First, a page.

Following police shooting, some city leaders call for more police training, data regarding Lawrence traffic stops

photo by: Nick Krug

A detective with the Johnson County Sheriff's office walks around a Ford Excursion that was driven by an individual shot by a police officer at the intersection of Sixth and Vermont streets on Tuesday, May 29, 2018.

After Lawrence police shot a black man last week during an altercation that began with a traffic stop, some city leaders are asking for more training for officers and more data regarding traffic stops of people of color.

Police have said that the man was originally pulled over for a seat-belt violation, a type of infraction that was being policed more heavily as part of a national Click It or Ticket campaign. (Police have not released the man’s identity, but the Journal-World has learned that it was Akira S. “Nell” Lewis, 34, of Lawrence.)

At Tuesday’s City Commission meeting, Commissioner Leslie Soden read a statement saying she was not comfortable approving further Click It or Ticket campaigns, creating a new traffic unit or otherwise increasing traffic patrol until oversight and training conditions were met.

“I very much appreciate what the police force does for our community, but we must better prove to the public that we are addressing over-representation of minority populations in the criminal justice system,” Soden said. “And I would add that we’ve already lost in the court of public opinion as of last week.”

Soden asked the city to implement three conditions. The first was that body cameras be provided to all officers before any further traffic campaigns or increases in traffic enforcement.

The city allocated money in this year’s budget to equip every police officer with a body camera, but the commission has not been given a date for when the camera program will be implemented. The Journal-World previously reported that the goal was to have the cameras in use by the end of the year.

On Wednesday, police Sgt. Amy Rhoads confirmed that time frame.

“We are anticipating the implementation of body worn cameras by the end of 2018,” Rhoads said in an email. “Currently, the policy for our body worn camera policy is still being developed within the framework outlined by the Bureau of Justice Assistance. Once a basic policy is approved by the BJA, we will proceed forward with other aspects of program development, including the receipt of community input.”

As part of an ongoing city staff review of Lawrence’s traffic calming program — which involves controlling or slowing traffic by installing physical devices such as speed bumps and traffic circles — the city will also be considering traffic enforcement levels, which have dropped off significantly in the past decade.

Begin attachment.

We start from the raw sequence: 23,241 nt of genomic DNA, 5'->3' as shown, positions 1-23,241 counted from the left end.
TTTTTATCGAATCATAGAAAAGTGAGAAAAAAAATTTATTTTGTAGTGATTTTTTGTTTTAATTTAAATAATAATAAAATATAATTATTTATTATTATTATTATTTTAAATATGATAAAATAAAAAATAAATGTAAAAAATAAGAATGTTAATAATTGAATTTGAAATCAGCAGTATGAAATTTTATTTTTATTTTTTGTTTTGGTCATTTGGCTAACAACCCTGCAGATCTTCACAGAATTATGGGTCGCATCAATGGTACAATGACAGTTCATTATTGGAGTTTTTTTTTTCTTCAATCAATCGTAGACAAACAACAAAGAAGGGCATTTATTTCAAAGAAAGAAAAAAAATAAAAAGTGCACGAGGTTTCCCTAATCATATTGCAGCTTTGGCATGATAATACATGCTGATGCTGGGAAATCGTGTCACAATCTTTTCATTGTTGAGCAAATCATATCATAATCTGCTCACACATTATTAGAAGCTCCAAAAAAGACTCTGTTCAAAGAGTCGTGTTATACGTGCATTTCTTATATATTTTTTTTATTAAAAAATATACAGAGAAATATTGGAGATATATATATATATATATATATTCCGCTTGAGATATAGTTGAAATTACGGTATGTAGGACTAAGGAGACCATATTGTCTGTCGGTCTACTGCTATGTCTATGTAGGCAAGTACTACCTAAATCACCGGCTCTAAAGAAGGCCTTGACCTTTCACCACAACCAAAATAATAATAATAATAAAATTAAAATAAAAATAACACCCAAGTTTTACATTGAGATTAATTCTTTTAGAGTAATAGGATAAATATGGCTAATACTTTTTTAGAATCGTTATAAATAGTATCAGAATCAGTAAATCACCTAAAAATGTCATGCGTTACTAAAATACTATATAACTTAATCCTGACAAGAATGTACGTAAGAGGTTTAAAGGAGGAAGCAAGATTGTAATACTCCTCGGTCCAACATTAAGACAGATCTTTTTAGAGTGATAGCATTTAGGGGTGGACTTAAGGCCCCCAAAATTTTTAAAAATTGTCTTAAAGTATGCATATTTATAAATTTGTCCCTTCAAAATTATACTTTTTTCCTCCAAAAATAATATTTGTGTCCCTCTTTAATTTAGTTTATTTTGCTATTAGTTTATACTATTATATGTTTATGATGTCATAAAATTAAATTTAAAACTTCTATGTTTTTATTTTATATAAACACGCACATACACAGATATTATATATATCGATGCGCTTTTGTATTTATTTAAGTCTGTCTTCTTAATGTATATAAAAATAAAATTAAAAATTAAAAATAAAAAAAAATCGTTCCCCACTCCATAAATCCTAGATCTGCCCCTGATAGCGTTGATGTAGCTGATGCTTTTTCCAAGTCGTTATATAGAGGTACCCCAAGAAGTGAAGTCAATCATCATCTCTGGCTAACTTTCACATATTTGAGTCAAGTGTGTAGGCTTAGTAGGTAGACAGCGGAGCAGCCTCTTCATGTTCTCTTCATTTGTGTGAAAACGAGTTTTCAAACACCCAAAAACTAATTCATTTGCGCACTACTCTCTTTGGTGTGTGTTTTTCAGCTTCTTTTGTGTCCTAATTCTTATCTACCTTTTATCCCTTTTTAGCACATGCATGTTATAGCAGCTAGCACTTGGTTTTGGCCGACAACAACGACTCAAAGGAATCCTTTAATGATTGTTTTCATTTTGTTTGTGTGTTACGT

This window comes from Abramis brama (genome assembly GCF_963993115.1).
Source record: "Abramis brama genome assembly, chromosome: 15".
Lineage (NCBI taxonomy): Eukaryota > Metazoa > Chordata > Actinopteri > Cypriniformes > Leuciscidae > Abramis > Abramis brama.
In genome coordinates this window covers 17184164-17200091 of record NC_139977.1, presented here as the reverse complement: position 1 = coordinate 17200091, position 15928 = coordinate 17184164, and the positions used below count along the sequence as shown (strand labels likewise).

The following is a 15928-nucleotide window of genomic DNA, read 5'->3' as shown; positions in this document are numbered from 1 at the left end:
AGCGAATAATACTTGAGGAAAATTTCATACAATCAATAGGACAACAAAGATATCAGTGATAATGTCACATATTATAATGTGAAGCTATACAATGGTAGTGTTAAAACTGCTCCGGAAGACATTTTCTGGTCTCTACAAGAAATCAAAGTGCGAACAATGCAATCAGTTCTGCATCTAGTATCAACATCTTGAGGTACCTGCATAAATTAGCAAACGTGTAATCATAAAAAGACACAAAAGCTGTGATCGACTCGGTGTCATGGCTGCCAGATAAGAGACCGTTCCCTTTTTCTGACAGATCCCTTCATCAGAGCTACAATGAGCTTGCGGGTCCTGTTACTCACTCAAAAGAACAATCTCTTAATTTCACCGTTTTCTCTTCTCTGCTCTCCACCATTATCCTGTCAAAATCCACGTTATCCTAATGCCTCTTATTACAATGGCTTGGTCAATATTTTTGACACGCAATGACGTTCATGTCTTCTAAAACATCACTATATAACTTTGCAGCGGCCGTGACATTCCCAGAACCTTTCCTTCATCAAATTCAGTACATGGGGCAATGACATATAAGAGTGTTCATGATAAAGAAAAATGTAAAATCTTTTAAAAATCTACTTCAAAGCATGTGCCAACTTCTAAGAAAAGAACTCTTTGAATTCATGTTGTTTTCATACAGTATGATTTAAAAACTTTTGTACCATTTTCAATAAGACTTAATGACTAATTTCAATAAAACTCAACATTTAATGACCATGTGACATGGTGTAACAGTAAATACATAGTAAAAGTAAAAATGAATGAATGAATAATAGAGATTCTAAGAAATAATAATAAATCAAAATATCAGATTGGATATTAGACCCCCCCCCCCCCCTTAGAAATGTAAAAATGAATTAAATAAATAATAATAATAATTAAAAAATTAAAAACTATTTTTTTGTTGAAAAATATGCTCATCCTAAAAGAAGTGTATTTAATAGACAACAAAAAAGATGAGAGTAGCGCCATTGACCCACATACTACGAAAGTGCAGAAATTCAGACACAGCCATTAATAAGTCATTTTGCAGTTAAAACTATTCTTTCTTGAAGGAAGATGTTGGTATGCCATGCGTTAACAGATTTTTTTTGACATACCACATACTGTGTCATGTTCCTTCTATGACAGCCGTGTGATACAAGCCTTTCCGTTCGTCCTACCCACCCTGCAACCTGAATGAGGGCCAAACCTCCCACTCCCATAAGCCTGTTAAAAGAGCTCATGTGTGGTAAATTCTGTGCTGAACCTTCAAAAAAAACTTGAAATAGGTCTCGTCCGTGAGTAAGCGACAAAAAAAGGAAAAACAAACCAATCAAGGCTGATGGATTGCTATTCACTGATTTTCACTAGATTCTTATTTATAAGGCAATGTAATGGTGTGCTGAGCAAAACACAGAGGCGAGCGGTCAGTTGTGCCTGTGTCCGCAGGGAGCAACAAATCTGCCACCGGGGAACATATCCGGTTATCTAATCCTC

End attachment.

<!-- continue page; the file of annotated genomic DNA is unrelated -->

Soden asked as a second condition that race and demographic data collection from all traffic stops — and potentially all contacts with officers — be implemented before any increase in traffic enforcement takes place.

Third, Soden asked that crisis intervention training be provided to all officers, including de-escalating techniques.

The police department has said that improving data collection was one of its goals. Last year, former Police Chief Tarik Khatib told the Journal-World that the department planned to collect more data on law enforcement contact with minorities. Khatib said that as of January 2017 all officers had taken a mental health first-aid class and about half had received a 40-hour Crisis Intervention Team training. He said the goal was to have all officers go through CIT training by 2018. The Journal-World on Wednesday requested an update from the police department regarding those numbers.

Commissioner Jennifer Ananda also read a statement related to the police shooting. Ananda noted that there are a disproportionate number of black residents in the Douglas County Jail as compared with their percentage of the population. Ananda also said the city needed to look at what segments of the population access city services and proactively work to increase minority representation on the city’s advisory boards. Like Soden, Ananda said the city needs to collect data regarding police contact with people of color.

“We have an opportunity here to be the kind of city that can lead other cites and municipalities throughout the state in transparent equitable policy and decision-making,” Ananda said. “We have an opportunity to step outside of the cloak of unconscious and sometimes conscious attitudes and beliefs and systemic racism and sexism and say that enough is enough. We are committed to each member of our community.”

Both Soden and Ananda spoke during the commission items segment, toward the end of the meeting. Mayor Stuart Boley made a statement related to the shooting to open the meeting. Boley noted that the investigation of the shooting has been referred to the Johnson County Sheriff’s Office and that investigation by a third party is the national “best practice.” Boley said in the interest of preserving a thorough and accurate investigation for all involved that the commission cannot provide any comment about the matter until the investigation is concluded. He said the public could make remarks during public comment.

“We understand that a number of citizens are upset and concerned; we want to hear you,” Boley said.

Several people referenced the shooting in comments made during one of the commission’s previously scheduled agenda items, regarding the formation of a community review board for misconduct and bias complaints against police.


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